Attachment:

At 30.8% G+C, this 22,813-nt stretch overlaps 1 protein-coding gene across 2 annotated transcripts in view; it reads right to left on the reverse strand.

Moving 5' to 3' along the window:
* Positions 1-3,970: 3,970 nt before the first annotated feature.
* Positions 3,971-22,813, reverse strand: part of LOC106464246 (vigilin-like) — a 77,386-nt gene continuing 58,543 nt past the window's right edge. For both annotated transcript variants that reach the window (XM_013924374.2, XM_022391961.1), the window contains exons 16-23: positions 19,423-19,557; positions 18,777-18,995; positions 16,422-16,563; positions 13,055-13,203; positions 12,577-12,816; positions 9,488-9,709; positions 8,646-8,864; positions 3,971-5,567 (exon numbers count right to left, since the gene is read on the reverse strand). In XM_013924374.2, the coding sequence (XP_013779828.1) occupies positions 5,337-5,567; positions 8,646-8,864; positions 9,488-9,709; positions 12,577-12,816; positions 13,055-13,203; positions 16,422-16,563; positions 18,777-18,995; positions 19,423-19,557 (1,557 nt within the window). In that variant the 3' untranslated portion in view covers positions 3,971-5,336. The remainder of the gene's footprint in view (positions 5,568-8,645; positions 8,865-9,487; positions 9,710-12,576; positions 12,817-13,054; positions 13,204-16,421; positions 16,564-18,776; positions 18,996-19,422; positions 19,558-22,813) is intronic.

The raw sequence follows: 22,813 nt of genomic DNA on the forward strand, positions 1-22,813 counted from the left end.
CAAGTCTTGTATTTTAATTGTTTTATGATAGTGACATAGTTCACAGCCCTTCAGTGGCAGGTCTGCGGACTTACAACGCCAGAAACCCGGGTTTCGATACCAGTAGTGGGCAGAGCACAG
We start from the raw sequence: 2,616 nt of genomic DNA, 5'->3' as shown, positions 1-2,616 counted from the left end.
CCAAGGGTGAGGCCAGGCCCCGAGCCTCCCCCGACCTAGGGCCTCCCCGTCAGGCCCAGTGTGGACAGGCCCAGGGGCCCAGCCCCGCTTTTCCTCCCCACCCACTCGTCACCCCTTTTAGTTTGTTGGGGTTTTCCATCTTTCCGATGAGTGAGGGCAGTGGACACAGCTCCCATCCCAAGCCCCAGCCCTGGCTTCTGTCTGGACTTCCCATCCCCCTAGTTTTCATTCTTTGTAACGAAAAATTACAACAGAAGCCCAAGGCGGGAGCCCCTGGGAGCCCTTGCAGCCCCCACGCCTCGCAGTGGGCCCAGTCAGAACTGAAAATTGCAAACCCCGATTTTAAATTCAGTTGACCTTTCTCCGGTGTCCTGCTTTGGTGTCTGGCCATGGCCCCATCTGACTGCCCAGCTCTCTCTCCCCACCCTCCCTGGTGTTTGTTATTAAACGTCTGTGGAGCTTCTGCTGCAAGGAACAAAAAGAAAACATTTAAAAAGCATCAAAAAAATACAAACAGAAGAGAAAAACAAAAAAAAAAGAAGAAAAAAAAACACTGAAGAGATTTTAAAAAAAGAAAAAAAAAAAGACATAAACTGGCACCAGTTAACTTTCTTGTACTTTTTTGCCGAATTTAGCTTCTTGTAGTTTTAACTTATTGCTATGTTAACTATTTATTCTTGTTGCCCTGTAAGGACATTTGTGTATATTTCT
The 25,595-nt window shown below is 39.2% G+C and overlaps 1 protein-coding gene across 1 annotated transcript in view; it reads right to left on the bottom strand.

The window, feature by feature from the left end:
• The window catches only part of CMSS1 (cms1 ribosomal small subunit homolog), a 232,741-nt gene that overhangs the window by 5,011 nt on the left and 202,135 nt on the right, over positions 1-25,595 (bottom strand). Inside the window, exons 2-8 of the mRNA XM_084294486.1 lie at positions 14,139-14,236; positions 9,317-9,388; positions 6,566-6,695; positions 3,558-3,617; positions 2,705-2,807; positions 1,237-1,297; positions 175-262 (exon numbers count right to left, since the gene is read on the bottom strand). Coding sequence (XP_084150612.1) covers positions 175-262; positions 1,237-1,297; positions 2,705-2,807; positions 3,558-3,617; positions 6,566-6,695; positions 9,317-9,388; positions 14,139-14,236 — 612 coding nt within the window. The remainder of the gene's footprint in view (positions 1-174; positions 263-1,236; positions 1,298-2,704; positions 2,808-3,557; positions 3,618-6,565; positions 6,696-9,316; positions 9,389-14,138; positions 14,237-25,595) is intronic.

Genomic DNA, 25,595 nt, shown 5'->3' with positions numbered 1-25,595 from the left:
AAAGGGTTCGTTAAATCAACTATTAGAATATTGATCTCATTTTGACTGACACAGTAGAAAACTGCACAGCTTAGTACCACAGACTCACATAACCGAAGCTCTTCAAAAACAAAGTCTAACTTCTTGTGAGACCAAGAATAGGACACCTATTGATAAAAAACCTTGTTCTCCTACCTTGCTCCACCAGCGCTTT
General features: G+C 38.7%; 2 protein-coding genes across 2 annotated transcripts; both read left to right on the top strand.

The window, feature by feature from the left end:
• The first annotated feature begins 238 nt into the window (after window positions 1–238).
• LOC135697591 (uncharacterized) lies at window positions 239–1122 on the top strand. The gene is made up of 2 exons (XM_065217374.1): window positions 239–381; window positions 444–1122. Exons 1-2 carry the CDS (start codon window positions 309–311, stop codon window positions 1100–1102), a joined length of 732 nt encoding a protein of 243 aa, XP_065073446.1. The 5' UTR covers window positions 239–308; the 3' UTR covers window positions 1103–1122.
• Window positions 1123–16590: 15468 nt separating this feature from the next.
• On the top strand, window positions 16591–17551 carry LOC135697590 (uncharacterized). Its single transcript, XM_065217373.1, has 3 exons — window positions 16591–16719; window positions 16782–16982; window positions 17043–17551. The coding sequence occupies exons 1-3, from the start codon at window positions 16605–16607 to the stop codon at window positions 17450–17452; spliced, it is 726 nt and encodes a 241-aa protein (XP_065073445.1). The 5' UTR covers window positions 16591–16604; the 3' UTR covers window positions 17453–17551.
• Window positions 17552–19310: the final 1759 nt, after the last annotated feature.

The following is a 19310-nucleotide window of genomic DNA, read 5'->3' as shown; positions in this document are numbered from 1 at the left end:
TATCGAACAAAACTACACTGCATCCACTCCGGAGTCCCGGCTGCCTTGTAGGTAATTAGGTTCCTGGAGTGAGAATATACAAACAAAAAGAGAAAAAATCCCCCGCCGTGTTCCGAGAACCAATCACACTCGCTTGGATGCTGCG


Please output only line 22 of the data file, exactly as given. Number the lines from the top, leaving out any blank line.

TATCGAACAAAACTACACTGCATCCACTCCGGAGTCCCGGCTGCCTTGTAGGTAATTAGGTTCCTGGAGTGAGAATATACAAACAAAAAGAGAAAAAATCCCCCGCCGTGTTCCGAGAACCAATCACACTCGCTTGGATGCTGCG